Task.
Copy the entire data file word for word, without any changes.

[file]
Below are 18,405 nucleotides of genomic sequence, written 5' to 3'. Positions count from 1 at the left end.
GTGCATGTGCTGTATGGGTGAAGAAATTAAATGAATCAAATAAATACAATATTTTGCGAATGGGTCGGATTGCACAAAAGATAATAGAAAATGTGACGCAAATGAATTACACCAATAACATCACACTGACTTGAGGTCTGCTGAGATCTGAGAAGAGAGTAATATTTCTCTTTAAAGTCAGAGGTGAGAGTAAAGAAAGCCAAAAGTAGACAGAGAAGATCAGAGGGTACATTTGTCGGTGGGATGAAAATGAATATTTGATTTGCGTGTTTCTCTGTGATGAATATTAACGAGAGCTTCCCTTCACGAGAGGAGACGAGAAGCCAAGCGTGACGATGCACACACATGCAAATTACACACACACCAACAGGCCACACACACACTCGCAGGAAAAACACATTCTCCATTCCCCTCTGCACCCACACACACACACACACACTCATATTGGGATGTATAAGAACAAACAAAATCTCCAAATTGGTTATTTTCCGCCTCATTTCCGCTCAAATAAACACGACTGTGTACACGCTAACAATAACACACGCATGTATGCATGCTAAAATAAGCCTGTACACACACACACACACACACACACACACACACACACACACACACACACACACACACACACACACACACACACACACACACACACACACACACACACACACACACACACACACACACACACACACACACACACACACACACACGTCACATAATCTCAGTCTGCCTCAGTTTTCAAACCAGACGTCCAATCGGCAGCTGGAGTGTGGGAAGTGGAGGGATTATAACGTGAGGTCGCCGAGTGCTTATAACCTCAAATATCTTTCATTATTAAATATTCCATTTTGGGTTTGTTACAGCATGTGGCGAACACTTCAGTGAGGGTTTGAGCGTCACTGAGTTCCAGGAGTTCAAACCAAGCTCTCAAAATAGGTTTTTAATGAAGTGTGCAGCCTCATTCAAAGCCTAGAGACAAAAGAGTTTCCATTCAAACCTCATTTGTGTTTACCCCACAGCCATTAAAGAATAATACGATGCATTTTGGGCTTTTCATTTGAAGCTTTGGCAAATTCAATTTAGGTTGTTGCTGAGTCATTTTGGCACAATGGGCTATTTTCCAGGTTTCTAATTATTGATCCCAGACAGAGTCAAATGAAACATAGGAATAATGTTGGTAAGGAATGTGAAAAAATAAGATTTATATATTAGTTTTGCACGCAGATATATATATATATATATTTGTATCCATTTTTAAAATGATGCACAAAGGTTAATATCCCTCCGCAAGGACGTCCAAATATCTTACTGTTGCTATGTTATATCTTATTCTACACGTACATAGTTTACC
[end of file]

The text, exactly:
Below are 18,405 nucleotides of genomic sequence, written 5' to 3'. Positions count from 1 at the left end.
GTGCATGTGCTGTATGGGTGAAGAAATTAAATGAATCAAATAAATACAATATTTTGCGAATGGGTCGGATTGCACAAAAGATAATAGAAAATGTGACGCAAATGAATTACACCAATAACATCACACTGACTTGAGGTCTGCTGAGATCTGAGAAGAGAGTAATATTTCTCTTTAAAGTCAGAGGTGAGAGTAAAGAAAGCCAAAAGTAGACAGAGAAGATCAGAGGGTACATTTGTCGGTGGGATGAAAATGAATATTTGATTTGCGTGTTTCTCTGTGATGAATATTAACGAGAGCTTCCCTTCACGAGAGGAGACGAGAAGCCAAGCGTGACGATGCACACACATGCAAATTACACACACACCAACAGGCCACACACACACTCGCAGGAAAAACACATTCTCCATTCCCCTCTGCACCCACACACACACACACACACTCATATTGGGATGTATAAGAACAAACAAAATCTCCAAATTGGTTATTTTCCGCCTCATTTCCGCTCAAATAAACACGACTGTGTACACGCTAACAATAACACACGCATGTATGCATGCTAAAATAAGCCTGTACACACACACACACACACACACACACACACACACACACACACACACACACACACACACACACACACACACACACACACACACACACACACACACACACACACACACACACACACACACACACACACACACACACACACACACGTCACATAATCTCAGTCTGCCTCAGTTTTCAAACCAGACGTCCAATCGGCAGCTGGAGTGTGGGAAGTGGAGGGATTATAACGTGAGGTCGCCGAGTGCTTATAACCTCAAATATCTTTCATTATTAAATATTCCATTTTGGGTTTGTTACAGCATGTGGCGAACACTTCAGTGAGGGTTTGAGCGTCACTGAGTTCCAGGAGTTCAAACCAAGCTCTCAAAATAGGTTTTTAATGAAGTGTGCAGCCTCATTCAAAGCCTAGAGACAAAAGAGTTTCCATTCAAACCTCATTTGTGTTTACCCCACAGCCATTAAAGAATAATACGATGCATTTTGGGCTTTTCATTTGAAGCTTTGGCAAATTCAATTTAGGTTGTTGCTGAGTCATTTTGGCACAATGGGCTATTTTCCAGGTTTCTAATTATTGATCCCAGACAGAGTCAAATGAAACATAGGAATAATGTTGGTAAGGAATGTGAAAAAATAAGATTTATATATTAGTTTTGCACGCAGATATATATATATATATATTTGTATCCATTTTTAAAATGATGCACAAAGGTTAATATCCCTCCGCAAGGACGTCCAAATATCTTACTGTTGCTATGTTATATCTTATTCTACACGTACATAGTTTACC